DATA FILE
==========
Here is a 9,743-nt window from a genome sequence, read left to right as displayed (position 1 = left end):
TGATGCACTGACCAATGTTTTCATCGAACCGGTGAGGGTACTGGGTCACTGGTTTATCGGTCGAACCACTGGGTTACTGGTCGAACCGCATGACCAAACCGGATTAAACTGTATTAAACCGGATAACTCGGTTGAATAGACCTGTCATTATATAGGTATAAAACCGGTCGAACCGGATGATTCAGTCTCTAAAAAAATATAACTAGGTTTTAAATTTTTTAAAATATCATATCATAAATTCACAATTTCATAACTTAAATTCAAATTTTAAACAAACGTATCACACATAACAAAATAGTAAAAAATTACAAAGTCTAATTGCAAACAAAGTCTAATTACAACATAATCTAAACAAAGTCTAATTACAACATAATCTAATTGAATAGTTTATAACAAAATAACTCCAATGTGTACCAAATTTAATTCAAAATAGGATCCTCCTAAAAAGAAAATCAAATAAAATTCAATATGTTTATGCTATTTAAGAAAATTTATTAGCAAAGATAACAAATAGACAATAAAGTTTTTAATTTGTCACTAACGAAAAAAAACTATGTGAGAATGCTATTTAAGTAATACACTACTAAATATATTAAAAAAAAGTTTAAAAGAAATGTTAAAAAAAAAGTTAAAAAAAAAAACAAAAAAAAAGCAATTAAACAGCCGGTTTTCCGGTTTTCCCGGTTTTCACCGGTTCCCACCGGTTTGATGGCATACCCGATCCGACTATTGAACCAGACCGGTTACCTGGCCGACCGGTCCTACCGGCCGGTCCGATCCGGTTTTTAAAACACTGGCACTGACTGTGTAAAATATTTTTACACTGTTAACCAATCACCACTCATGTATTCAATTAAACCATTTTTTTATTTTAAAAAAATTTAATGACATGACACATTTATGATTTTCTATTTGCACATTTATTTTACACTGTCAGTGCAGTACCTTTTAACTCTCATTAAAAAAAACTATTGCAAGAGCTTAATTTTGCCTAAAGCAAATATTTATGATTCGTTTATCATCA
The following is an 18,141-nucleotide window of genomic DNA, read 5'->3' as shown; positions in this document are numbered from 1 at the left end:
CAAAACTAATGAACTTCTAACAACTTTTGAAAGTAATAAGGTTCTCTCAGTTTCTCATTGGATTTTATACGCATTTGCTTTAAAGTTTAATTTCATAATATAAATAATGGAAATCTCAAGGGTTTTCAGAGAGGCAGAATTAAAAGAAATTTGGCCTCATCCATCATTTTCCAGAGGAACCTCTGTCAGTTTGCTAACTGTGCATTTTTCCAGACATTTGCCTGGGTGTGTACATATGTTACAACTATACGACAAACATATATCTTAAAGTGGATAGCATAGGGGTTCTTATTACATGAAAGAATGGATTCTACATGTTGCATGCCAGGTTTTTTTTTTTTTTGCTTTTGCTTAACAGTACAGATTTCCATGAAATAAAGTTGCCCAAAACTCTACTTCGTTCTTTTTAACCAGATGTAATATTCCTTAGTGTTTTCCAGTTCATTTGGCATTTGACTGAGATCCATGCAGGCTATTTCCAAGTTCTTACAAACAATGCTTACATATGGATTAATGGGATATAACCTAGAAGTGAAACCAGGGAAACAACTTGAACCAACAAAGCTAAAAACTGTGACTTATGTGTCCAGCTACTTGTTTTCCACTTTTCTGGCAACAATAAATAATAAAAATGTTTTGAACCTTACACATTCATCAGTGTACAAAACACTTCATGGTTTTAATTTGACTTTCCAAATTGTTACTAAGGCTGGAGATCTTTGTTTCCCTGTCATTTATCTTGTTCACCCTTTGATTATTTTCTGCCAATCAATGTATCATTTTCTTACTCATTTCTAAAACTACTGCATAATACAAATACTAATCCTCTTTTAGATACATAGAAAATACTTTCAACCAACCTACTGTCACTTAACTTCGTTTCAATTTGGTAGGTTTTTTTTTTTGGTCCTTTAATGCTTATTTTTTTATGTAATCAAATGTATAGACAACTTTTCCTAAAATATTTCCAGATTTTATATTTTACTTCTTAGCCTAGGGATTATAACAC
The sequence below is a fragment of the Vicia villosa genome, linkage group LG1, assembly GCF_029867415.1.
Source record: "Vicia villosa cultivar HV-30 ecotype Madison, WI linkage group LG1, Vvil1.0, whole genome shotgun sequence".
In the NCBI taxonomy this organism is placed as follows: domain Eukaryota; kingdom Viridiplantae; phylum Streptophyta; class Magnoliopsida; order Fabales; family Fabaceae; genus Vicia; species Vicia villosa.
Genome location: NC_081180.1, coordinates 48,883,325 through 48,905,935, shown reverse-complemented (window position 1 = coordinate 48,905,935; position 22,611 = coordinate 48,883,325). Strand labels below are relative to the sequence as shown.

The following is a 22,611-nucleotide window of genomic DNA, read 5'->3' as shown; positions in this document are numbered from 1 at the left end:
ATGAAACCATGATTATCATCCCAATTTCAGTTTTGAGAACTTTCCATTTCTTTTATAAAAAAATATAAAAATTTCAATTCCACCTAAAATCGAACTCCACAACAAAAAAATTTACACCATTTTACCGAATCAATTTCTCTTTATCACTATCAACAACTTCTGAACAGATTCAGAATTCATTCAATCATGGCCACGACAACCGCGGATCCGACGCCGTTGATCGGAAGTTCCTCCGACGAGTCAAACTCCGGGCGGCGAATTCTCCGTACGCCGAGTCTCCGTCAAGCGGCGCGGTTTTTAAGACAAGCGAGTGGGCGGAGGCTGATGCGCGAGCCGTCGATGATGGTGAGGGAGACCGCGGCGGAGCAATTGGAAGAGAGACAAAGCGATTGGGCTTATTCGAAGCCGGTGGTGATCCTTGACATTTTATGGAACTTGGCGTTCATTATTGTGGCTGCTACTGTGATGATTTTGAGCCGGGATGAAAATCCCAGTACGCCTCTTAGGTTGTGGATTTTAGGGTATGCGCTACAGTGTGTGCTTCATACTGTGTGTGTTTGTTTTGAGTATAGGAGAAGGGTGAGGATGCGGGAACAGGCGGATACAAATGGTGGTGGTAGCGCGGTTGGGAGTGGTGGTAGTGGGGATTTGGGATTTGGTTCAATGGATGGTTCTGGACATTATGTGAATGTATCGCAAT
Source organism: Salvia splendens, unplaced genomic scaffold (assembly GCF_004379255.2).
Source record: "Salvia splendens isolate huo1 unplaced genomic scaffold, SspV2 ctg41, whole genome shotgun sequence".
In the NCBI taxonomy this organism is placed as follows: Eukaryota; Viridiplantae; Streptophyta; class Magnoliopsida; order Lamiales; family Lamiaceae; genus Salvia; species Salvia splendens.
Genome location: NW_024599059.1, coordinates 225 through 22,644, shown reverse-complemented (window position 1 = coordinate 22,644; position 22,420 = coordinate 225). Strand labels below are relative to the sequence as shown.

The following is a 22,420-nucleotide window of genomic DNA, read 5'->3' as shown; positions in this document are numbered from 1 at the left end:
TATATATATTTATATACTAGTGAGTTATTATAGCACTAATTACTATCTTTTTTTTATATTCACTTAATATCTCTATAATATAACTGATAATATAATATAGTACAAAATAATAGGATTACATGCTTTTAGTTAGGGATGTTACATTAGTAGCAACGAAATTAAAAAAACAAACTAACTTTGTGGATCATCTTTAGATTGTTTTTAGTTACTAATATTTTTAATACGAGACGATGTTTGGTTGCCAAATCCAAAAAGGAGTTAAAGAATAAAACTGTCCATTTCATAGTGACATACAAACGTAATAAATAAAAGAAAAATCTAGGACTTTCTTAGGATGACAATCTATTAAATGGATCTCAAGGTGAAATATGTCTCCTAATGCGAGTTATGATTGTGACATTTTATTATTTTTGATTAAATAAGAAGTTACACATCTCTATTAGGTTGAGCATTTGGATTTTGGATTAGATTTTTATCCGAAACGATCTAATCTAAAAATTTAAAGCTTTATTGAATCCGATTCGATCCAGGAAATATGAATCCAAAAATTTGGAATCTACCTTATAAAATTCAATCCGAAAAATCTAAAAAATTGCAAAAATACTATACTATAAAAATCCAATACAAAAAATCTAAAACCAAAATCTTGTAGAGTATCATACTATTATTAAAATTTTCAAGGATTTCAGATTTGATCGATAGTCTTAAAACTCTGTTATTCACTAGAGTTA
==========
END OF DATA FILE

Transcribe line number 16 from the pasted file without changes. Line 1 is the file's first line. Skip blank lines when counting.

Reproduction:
TATATATATTTATATACTAGTGAGTTATTATAGCACTAATTACTATCTTTTTTTTATATTCACTTAATATCTCTATAATATAACTGATAATATAATATAGTACAAAATAATAGGATTACATGCTTTTAGTTAGGGATGTTACATTAGTAGCAACGAAATTAAAAAAACAAACTAACTTTGTGGATCATCTTTAGATTGTTTTTAGTTACTAATATTTTTAATACGAGACGATGTTTGGTTGCCAAATCCAAAAAGGAGTTAAAGAATAAAACTGTCCATTTCATAGTGACATACAAACGTAATAAATAAAAGAAAAATCTAGGACTTTCTTAGGATGACAATCTATTAAATGGATCTCAAGGTGAAATATGTCTCCTAATGCGAGTTATGATTGTGACATTTTATTATTTTTGATTAAATAAGAAGTTACACATCTCTATTAGGTTGAGCATTTGGATTTTGGATTAGATTTTTATCCGAAACGATCTAATCTAAAAATTTAAAGCTTTATTGAATCCGATTCGATCCAGGAAATATGAATCCAAAAATTTGGAATCTACCTTATAAAATTCAATCCGAAAAATCTAAAAAATTGCAAAAATACTATACTATAAAAATCCAATACAAAAAATCTAAAACCAAAATCTTGTAGAGTATCATACTATTATTAAAATTTTCAAGGATTTCAGATTTGATCGATAGTCTTAAAACTCTGTTATTCACTAGAGTTA